If going for little $$ and a fair amount of time, my recommendation would be an old Stanley, Millers Falls, or Sargeant. Look at WW II era production or earlier. Personally, I like the pre-1930s planes best. eBay has some good deals, but you have to know what to look for and what questions to ask. You also have to know what they are worth, so that you don't get caught up in the excitement of a bidding war and end up paying 2 or 3 times what it's worth. Some of the old tool dealers (the ones that cater to users, rather than collectors) also offer some pretty good deals.

If you get an older plane (or one of the cheaper new-manufactured planes), be prepared to spend a couple of extra $$ for a replacement iron and chipbreaker. Hock makes a good quality iron and chipbreaker. As Samson recommended, and I wholeheartedly agree, LN also make a good iron and chipbreaker. The prices are pretty close on each brand. I like the LNs better for a couple of reasons: the LN chipbreaker has a small ledge on the leading edge that mates with the iron a little tighter than the Hock does, and the LN irons seem to handle cranky-grained woods a little better. But, you really can't go wrong with either. If you go with the LN, make sure you get the right one: LN makes thicker replacement irons for their planes (1/8" to 3/16" thick), and thinner replacement irons for Stanley planes (0.090" thick); you'll want the thinner (0.090") Stanley replacements, unless you intend to modify the mouth of the plane.

I personally wouldn't bother with the new-manufactured planes in the $25 to $100 range. They are, in my experience, not worth the time and effort to bring them close to what you need for furniture making. As handy man tools or for rougher work like carpentry or framing, they're fine.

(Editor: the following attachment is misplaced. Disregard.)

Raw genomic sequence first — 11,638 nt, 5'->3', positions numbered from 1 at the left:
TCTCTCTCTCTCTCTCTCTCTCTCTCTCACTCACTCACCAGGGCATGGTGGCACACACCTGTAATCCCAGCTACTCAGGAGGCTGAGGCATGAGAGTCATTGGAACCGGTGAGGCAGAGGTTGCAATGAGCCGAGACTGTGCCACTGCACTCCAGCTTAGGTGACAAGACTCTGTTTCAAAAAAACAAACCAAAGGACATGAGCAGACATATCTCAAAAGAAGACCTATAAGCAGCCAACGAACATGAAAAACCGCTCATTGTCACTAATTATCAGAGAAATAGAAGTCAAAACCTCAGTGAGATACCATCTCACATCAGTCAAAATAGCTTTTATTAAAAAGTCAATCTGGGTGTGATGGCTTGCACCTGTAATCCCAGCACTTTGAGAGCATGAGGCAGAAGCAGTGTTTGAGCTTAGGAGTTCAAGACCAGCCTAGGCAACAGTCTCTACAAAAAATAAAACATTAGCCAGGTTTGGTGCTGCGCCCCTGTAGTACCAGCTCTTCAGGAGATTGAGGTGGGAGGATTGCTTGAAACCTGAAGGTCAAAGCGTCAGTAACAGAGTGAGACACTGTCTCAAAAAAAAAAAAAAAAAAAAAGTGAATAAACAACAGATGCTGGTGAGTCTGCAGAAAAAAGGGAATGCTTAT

If you're more inclined to spend the $$ in lieu of time, then take a look at the Clifton, Veritas, or Lie-Nielsen planes. Veritas is probably the overall best bang for the buck; many other posters will (very) enthusiastically recommend them. My personal preference is for the LNs. But, you can't go wrong with any of the three, and they all come out of the box ready to take whisper-thin shavings; at most, you may have to hone the iron just a wee bit.

Finally, just get some scrap wood and practice. It's really not all that difficult and it really won't take you very long to gain a reasonable level of skill.

Hope that some of this will be of use to you. Good luck and keep us posted on how you're coming along!

James

Edited 1/20/2006 6:23 pm ET by pzgren

Edited 1/21/2006 2:55 pm ET by pzgren


Edited 1/21/2006 3:32 pm ET by pzgren

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Tschüß!

James

 

"The end does not justify the means. No one's rights can be secured by the violation of the rights of others."

-- Ayn Rand

dusteater's picture

(post #105014, reply #4 of 17)

Getting that perfect joint is probably one of our last excuses for dusting off our handplanes! If you do use a joiner first then your challenge is greatly reduced - all you need do is clean up a machined edge.
Without the joiner, a long straightedge used in lieu of a tablesaw fence can do the trick. In the past I have had much success with a hollow-ground planner blade (high speed steel, not carbide).